*october’s syncroblogy–other bloggers writing on the same topic–is what is social justice, really? i’m way off on a blog groove these days, but this is a topic i really love. i’ll post a link list tomorrow morning so you can can check out a variety of other posts on the same topic.
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my dad was a true-blue hippie in berkeley during the 60’s 70’s. when it was his weekend to take me (my parents were divorced when i was 5) he used to take me down to telegraph avenue and sell spoon rings on the weekend wearing these really funky leather hats. part of that culture was a desire for social change, and as i grew up, i was the one who would join causes, sign up to save the whales and for equal rights for women, and become a member of the ACLU (i have a really funny story about my husband jose finding a membership card in my wallet when we were dating; he was at the naval academy at the time–as conservative as conservative can be–and it was almost a deal breaker for him. oh, how things have changed!).
when i started at a christian college, i was a tried and true democrat, but by the end of it, i had become more conservative in my views and my focus had turned away from issues of the world and more toward issues of a career and making money. i really consider it all just a part of my ongoing development, and by the time i got married a few years later and immersed myself in contemporary christian culture, my focus turned more toward issues of saving-the-church-from-the-world. i tore up my ACLU card, switched political parties, hosted letter writing campaigns at our house to keep morality in schools and vote out those crazy liberals who were ruining the USA’s moral fabric. yikes! that was 20 years ago now, but i bring it up for an important reason–to me, back then, i was engaging in social justice. i cared about my country and wanted it to be different. my zeal didn’t come from selfishness but from a place of deep concern about the morality of our country. i wanted a better future for my kids.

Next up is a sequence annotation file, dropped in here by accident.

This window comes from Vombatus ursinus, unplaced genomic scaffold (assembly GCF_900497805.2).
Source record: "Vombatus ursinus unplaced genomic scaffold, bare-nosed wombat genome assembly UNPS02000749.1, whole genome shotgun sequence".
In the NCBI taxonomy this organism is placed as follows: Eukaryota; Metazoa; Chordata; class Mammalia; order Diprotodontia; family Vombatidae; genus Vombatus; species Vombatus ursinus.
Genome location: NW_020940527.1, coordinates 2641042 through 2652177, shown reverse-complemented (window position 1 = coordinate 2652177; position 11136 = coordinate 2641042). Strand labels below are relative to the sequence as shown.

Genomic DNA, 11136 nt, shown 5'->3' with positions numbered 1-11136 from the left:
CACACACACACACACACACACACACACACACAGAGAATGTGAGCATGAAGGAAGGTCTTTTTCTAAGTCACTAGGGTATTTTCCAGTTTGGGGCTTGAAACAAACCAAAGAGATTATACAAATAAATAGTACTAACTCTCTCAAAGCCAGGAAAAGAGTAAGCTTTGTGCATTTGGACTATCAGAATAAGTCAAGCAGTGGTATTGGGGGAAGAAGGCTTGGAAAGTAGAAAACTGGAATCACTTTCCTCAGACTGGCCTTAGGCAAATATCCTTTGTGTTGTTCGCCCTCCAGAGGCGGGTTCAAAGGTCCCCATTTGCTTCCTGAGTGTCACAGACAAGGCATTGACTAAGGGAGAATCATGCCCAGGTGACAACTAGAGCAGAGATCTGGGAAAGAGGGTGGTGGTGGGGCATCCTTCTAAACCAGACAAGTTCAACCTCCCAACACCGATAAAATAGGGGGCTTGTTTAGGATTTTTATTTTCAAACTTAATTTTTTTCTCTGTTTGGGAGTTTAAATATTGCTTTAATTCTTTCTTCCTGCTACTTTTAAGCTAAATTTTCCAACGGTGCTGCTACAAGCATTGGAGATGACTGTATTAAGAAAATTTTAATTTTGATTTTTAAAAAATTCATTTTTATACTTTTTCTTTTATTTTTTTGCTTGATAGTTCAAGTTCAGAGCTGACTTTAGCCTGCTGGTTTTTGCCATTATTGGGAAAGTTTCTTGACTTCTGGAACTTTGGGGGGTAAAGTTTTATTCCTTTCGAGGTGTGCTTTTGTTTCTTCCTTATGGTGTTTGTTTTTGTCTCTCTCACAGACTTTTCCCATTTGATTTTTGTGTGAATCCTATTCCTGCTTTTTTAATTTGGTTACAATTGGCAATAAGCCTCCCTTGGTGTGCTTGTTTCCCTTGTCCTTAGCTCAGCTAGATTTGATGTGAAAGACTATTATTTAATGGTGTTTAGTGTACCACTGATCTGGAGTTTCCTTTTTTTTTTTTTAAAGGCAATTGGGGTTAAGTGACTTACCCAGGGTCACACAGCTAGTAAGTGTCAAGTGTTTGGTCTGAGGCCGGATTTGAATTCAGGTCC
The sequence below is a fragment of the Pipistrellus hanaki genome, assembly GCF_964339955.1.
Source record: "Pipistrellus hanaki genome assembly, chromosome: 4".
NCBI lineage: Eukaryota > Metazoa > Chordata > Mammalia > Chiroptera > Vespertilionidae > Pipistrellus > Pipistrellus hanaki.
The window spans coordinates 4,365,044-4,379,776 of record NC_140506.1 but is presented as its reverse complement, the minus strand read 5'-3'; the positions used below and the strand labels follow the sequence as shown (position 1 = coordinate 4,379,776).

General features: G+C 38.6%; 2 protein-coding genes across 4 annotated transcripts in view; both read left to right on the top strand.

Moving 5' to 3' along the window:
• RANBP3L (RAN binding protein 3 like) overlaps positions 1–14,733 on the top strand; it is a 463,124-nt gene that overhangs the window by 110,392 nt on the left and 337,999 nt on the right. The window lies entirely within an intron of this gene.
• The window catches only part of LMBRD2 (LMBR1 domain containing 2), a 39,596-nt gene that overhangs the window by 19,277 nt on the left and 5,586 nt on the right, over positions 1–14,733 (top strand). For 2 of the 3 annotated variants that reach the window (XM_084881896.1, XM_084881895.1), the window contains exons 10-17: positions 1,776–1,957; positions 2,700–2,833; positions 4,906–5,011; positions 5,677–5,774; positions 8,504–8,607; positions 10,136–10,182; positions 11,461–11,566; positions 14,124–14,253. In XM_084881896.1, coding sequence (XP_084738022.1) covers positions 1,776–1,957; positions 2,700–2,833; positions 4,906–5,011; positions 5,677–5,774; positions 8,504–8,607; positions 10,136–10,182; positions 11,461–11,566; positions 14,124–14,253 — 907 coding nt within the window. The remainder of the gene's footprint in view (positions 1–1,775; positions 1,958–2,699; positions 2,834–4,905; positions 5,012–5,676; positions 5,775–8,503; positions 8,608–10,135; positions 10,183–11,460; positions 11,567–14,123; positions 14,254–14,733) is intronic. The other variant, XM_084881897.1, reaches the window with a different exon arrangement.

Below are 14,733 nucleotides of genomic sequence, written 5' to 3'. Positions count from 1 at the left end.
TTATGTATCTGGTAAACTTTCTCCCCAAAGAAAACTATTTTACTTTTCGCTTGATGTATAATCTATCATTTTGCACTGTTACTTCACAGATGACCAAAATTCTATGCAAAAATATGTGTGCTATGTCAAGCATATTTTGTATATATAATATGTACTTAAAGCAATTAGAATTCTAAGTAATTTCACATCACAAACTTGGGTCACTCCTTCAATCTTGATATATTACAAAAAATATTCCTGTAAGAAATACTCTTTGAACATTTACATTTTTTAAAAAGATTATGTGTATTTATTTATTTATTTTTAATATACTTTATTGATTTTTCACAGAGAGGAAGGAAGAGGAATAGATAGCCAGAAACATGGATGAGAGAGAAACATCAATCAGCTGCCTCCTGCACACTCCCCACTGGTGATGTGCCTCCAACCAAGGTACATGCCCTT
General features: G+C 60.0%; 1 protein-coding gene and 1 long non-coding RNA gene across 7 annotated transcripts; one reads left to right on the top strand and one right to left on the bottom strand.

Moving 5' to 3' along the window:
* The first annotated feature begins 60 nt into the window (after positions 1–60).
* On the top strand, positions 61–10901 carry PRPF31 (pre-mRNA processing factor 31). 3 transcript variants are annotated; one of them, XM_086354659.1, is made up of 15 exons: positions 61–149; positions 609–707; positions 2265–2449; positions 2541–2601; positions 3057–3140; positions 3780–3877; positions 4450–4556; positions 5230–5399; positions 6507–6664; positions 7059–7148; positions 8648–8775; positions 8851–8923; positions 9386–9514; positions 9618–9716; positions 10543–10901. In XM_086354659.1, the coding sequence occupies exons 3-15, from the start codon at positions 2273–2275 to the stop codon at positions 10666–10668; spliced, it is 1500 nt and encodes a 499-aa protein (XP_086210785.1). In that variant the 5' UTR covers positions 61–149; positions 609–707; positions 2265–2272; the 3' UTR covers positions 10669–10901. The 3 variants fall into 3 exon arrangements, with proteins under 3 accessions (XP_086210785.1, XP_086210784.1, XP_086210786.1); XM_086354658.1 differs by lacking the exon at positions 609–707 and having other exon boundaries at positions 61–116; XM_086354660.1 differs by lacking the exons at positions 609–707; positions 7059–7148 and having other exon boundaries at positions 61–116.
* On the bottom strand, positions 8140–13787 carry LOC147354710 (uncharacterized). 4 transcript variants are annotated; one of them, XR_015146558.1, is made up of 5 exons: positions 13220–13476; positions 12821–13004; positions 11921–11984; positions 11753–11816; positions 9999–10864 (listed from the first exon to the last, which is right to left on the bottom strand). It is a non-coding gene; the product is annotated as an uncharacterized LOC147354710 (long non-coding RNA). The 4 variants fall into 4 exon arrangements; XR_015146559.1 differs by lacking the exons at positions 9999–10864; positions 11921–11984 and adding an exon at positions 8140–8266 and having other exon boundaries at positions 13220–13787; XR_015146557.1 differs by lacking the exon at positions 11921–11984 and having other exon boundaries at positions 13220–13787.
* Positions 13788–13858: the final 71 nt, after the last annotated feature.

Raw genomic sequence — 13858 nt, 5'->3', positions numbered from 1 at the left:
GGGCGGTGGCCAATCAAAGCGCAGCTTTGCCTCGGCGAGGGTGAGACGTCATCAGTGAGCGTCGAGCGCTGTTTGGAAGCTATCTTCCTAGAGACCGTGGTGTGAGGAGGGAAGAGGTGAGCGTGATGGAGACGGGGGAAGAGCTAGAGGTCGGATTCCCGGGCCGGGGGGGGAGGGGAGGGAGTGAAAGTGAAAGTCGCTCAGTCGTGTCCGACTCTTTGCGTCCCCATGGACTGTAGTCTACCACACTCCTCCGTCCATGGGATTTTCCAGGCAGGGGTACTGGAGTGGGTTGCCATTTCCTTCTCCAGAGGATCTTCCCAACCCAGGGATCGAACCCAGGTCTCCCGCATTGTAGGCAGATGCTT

what has radically shifted that i didn’t consider then, though, is how small my view of justice was. my perspective on the world back then was limited; i didn’t take into consideration the millions and millions of people around the globe who had far more pressing issues to consider than whether harry potter was of the devil. they were starving, having their genitals mutilated, and forced into slave labor, but i was so focused on what was right in front of me that i didn’t even consider the wider issues.
over time, as i grew in my faith and intersected with more people living in poverty and pain, my eyes and heart were opened to the issues of my childhood. i began to notice the inequality of the systems, how people with privilege and power could open doors but those without it would never be able to catch a break. how biased people were against the poor and made deep assumptions about their character because of it. how women were subjugated underneath men over and over again. how racism was rampant. how vulnerable so many people (especially women and children) really were with no advocates or protection in sight. how truly unjust system are against those on the margins.